Reviewed by: Amy
Rating (out of 5): 3.5 stars
Denise Grover Swank takes the mystery of the Lost Colony of Roanoke and puts her own spin on the history. In The Curse Keepers, 400 years ago a battle between good and evil forced the gates between the spirit and real world to be closed. Should the gate ever open it would release havoc in the world we know. Two families have carried the secret to closing the gate for generations.
Ever since Ellie was a little girl her father has been teaching her about her destiny as a Curse Keeper. After a terrible tragedy took her mother from her, Ellie repressed all memory of the teachings. She then refused to learn anything else dealing with being the Curse Keeper blaming that part of herself for taking her mother away. Later on, when her father starts to show signs of Alzheimer’s, Ellie thinks it’s just as well that she leaves that part of her life behind, chalking it up to superstition until one handsome and infuriating Collin Dailey walks into her life.
The instant Collin walks into the restaurant where Ellie works she knows there’s something different about him. Many would say it’s his good looks, but what tips Ellie off is the depletion of air from the room. It’s when they touch hands that the true consequences of their meeting are revealed, for Collin is the other Curse Keeper, and when the two Curse Keepers meet for the first time, it causes the gates to open.
Collin and Ellie have an attraction to one another right from the start. Ellie doesn’t hide the fact that she’s attracted to him, but Collin is also very arrogant and Ellie knows he’s keeping things from her. I liked the back and forth between the two. Collin clearly has something he’s not telling Ellie and this reason also causes him to deny he’s attracted to her. The sexual tension was done really well; I just wish it would have lasted longer. I don’t think there’s anything wrong with drawing out the inevitable.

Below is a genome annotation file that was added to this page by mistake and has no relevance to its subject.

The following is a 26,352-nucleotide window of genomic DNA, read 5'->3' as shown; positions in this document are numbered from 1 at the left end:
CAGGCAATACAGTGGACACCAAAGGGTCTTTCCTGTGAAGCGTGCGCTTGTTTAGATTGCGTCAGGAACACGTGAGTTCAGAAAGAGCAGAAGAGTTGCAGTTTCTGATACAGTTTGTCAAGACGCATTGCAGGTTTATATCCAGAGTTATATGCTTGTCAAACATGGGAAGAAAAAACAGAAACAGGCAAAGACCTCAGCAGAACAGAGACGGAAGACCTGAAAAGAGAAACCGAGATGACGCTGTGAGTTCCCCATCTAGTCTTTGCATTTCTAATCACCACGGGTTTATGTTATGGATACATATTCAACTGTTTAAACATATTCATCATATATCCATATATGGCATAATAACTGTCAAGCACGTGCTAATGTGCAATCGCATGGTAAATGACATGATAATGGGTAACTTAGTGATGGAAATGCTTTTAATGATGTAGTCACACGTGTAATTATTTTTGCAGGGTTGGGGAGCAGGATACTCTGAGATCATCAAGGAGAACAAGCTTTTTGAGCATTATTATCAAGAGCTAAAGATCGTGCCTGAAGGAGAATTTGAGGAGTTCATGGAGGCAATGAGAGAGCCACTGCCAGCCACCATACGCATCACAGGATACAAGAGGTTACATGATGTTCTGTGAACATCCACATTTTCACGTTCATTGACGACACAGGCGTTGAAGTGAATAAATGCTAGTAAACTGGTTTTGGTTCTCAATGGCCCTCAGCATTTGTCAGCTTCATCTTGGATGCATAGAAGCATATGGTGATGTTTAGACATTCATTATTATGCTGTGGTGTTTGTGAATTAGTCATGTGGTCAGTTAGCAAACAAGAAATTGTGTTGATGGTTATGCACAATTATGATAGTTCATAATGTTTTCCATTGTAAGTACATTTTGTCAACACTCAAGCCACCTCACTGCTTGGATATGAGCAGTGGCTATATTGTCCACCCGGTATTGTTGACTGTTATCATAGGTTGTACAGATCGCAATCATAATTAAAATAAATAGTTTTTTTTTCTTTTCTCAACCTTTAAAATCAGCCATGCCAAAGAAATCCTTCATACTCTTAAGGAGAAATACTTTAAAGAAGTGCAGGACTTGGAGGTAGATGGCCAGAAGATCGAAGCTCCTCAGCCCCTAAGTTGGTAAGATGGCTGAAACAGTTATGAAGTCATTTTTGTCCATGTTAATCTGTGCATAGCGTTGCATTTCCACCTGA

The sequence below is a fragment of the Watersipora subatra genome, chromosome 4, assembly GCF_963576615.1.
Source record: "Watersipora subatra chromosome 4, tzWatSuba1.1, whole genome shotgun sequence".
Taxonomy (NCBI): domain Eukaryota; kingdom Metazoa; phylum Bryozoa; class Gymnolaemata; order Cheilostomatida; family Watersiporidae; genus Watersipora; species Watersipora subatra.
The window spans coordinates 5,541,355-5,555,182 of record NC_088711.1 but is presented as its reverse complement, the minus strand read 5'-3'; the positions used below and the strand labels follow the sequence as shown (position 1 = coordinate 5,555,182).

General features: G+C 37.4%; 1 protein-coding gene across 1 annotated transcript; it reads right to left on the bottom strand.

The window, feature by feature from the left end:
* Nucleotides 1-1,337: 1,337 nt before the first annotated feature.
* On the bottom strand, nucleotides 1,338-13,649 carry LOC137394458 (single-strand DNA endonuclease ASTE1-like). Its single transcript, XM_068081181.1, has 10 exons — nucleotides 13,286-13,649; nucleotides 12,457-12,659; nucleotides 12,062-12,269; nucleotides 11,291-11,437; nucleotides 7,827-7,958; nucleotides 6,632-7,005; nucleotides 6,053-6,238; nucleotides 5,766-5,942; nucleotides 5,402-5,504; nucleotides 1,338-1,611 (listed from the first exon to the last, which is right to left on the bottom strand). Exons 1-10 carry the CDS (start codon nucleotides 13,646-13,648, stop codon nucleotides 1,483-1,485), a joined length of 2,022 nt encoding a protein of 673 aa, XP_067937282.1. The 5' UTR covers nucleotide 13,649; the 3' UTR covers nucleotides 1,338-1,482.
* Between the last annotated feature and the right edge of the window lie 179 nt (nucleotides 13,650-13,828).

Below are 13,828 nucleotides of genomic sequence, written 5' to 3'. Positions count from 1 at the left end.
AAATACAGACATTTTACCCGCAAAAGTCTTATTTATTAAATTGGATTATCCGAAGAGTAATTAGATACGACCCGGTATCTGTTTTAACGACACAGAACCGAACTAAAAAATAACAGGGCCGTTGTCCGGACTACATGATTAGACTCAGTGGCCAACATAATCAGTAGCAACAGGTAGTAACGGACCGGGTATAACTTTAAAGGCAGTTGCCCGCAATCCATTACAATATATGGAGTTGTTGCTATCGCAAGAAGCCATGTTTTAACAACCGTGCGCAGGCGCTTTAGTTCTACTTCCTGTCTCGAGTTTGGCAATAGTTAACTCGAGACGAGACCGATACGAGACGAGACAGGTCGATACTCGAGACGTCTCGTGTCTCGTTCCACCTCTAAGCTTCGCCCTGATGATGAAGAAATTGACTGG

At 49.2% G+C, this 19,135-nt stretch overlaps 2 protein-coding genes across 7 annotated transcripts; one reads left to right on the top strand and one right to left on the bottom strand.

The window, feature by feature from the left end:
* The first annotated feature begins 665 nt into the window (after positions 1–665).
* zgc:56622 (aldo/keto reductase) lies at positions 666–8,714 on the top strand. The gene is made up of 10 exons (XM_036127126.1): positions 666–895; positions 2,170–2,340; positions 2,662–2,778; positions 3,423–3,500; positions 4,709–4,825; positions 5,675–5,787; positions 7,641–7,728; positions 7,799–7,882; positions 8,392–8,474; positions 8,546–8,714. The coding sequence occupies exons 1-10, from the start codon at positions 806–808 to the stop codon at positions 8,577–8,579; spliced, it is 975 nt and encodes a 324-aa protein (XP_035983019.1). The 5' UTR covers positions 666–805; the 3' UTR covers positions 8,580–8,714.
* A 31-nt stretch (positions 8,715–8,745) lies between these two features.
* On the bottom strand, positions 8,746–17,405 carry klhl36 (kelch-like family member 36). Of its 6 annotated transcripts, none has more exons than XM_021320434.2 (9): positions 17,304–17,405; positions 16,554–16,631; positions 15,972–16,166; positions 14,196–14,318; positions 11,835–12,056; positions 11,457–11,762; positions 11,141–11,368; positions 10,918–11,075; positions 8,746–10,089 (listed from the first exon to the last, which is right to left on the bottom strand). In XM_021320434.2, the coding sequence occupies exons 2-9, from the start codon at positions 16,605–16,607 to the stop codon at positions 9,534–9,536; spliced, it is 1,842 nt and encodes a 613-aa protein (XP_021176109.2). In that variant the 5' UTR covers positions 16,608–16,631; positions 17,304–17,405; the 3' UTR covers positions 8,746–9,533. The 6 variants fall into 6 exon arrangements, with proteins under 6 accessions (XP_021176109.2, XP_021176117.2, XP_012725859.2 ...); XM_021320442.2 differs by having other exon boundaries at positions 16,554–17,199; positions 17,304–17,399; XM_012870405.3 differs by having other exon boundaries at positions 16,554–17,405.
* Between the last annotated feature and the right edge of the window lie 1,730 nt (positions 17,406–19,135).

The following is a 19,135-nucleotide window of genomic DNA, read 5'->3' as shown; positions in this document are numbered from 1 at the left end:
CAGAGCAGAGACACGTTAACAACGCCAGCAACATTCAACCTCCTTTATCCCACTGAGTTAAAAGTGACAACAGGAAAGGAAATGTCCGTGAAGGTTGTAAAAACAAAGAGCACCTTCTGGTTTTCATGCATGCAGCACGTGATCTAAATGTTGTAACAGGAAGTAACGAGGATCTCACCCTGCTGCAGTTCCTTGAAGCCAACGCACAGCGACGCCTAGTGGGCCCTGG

With only seven days to close the gate, the book flows at a pretty quick pace. It all seems pretty simple, just performing a ceremony, but with Ellie’s lack of knowledge about being a Curse Keeper and Collin’s affinity for trouble following him everywhere, they are sidetracked from their goal quite often. Regardless, these diversions never felt out of place and they flowed quite nicely with the main conflict.
Ellie’s refusal to learn anything about her destiny, until she’s forced to, was a little irritating. This lack of knowledge makes her completely dependent upon Collin, and the fact that Ellie can’t completely trust him should make putting her future in his hands a little unsettling. Even when she knew things had changed and the gate had been opened she still tried to cling to the idea that being a Curse Keeper was just a myth. I don’t know how much more proof you need than an angry spirit showing up on your doorstep.
I enjoyed The Curse Keepers, particularly the Native American mythology, but I felt at times like there was too much information thrown out at once, causing confusion over who was actually good and who was evil. Hopefully, all the world building aside will leave the next book a little clearer. By the end Ellie took command of her birthright and I’m very interested to see what she will do with the new knowledge.
Sexual content: Sex; Intense hand-holding